Author + information
- †Department of Emergency Medicine & the National Academic Center for Telehealth, Sidney Kimmel Medical College, Thomas Jefferson University, Philadelphia, Pennsylvania
- ‡Department of Emergency Medicine, Oregon Health and Science University, Portland, Oregon
- ↵∗Reprint requests and correspondence:
Dr. Judd Hollander, College Building, Suite 300, Department of Emergency Medicine, Thomas Jefferson University, 1025 Walnut Street, Philadelphia, Pennsylvania 19107.
In this issue of iJACC, Burris et al. (1) used a statewide registry to compare the diagnostic yield of coronary computed tomography angiography (CTA) with that of triple rule out (TRO) CTA scans and found that although there were slightly higher diagnostic yields for aortic dissection and pulmonary embolisms (PEs) in the TRO CTA group, this came at the cost of a higher dose of radiation and contrast exposure. This is the largest dataset to compare TRO CTA with coronary CTA and confirm the results of smaller studies and systematic reviews (2–5). However, as a comparative effectiveness study, the reader is unable to assess how clinicians decided which test to order or what institutional protocols existed. What disease or diseases were the clinicians trying to rule out? Why did they choose TRO CTA over a dedicated coronary CTA? Was it institutional protocol or provider choice? Furthermore, we do not know how many CTAs were done solely to evaluate for PE or aortic dissection.
Several questions that are clinically relevant should be raised by this study. Only 1 can really be addressed—whether coronary CTA and TRO CTA have similar diagnostic yields for coronary disease. This is the only disease that coronary CTA is designed to detect. The results of this study confirm that they are similar. Other highly relevant questions are the following: How does TRO CTA compare with pulmonary CTA for the diagnosis of PE? How does TRO CTA compare with CTA of the aorta for the diagnosis of aortic dissection? Unfortunately, we are no closer to being able to answer those questions.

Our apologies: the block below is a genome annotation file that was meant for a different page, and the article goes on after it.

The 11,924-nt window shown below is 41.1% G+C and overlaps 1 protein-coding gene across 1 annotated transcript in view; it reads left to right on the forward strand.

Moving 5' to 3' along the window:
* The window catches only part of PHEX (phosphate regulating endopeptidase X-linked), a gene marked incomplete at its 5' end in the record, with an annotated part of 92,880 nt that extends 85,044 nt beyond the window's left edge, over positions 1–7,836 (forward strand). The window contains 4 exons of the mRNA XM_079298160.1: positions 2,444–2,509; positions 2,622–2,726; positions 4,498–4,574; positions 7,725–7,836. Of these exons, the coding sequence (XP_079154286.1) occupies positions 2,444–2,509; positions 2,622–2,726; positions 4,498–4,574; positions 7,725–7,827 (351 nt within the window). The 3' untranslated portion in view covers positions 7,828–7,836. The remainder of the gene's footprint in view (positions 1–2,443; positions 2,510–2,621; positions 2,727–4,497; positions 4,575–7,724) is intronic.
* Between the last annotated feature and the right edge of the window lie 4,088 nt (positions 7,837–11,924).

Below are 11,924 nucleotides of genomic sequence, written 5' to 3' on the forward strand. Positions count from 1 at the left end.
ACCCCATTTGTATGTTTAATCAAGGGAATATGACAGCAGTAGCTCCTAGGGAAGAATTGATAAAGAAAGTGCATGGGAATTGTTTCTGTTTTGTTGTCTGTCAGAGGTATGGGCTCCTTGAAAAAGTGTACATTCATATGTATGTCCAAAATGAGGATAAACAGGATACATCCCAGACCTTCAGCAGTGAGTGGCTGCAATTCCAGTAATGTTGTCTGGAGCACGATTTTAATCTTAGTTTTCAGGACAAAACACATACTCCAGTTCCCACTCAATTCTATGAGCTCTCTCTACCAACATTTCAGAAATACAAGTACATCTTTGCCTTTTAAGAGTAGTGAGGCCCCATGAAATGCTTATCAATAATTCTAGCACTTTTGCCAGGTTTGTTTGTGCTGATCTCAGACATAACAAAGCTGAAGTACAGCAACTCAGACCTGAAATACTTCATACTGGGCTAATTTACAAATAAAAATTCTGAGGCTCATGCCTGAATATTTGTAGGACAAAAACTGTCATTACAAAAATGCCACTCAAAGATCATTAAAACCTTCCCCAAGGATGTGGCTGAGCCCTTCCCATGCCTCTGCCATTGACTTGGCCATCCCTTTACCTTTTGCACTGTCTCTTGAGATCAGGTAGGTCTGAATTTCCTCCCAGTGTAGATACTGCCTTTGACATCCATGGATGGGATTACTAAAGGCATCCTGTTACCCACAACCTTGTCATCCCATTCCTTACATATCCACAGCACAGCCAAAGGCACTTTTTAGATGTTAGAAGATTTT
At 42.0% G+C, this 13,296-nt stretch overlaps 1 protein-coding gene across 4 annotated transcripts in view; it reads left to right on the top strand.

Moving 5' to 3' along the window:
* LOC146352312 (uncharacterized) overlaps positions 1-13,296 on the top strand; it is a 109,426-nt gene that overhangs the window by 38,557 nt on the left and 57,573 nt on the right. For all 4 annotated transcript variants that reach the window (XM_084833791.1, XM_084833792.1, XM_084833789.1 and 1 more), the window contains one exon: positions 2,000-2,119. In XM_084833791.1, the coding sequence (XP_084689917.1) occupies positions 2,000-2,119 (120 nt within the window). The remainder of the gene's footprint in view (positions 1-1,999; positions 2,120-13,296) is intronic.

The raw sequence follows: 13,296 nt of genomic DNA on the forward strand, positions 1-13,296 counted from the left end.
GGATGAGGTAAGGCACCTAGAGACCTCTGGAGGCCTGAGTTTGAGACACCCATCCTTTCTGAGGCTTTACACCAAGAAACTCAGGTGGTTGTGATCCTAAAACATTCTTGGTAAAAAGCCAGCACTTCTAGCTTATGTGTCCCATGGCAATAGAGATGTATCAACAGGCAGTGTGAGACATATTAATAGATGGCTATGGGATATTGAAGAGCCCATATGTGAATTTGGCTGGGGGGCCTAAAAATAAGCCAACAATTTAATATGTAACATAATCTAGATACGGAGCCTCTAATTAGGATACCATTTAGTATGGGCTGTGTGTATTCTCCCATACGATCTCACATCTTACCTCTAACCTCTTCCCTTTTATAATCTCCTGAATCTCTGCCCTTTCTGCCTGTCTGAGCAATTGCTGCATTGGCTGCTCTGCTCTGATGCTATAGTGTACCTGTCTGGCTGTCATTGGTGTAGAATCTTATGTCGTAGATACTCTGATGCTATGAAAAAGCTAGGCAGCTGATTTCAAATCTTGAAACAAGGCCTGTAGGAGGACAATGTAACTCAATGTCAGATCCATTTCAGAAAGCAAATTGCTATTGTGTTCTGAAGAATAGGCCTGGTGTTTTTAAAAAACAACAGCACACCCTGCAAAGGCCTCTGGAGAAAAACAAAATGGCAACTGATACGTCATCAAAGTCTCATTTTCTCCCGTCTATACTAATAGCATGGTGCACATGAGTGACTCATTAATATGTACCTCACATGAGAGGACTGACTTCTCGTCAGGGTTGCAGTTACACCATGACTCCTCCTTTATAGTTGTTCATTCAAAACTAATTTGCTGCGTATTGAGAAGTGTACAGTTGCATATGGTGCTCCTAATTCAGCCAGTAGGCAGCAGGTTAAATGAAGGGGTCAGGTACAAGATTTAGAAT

Despite these concerns, the fundamental question is whether there is a population for which TRO CTA is necessary. Is there really that much confusion about whether someone might have an aortic dissection, PE, or an acute coronary syndrome (or coronary disease)? Risk factor profiles for these conditions are not the same. For example, PEs are more likely to develop in women younger than 55 years of age, whereas aortic dissection is predominantly a disease of white men older than 60 years of age. Although elements of the history and physical examination are unreliable to rule out an acute coronary syndrome, there are clinical decision rules that help us risk stratify these patients (6). Patients younger than 40 years of age without a cardiac history or risk factors and normal findings on an electrocardiogram have a <1% risk of 30-day adverse cardiovascular events (7). The TIMI (Thrombolysis In Myocardial Infarction) risk score, the HEART (History, ECG, Age, Risk Factors, Troponin) score, and the EDACS (Emergency Department Assessment of Chest Pain Score) define a low-risk population in which potential further testing for an acute coronary syndrome may be unnecessary (8–10). For those at low to intermediate risk of an acute coronary syndrome, multiple large cohort studies and randomized, controlled trials have proved the effectiveness of coronary CTA (11–13).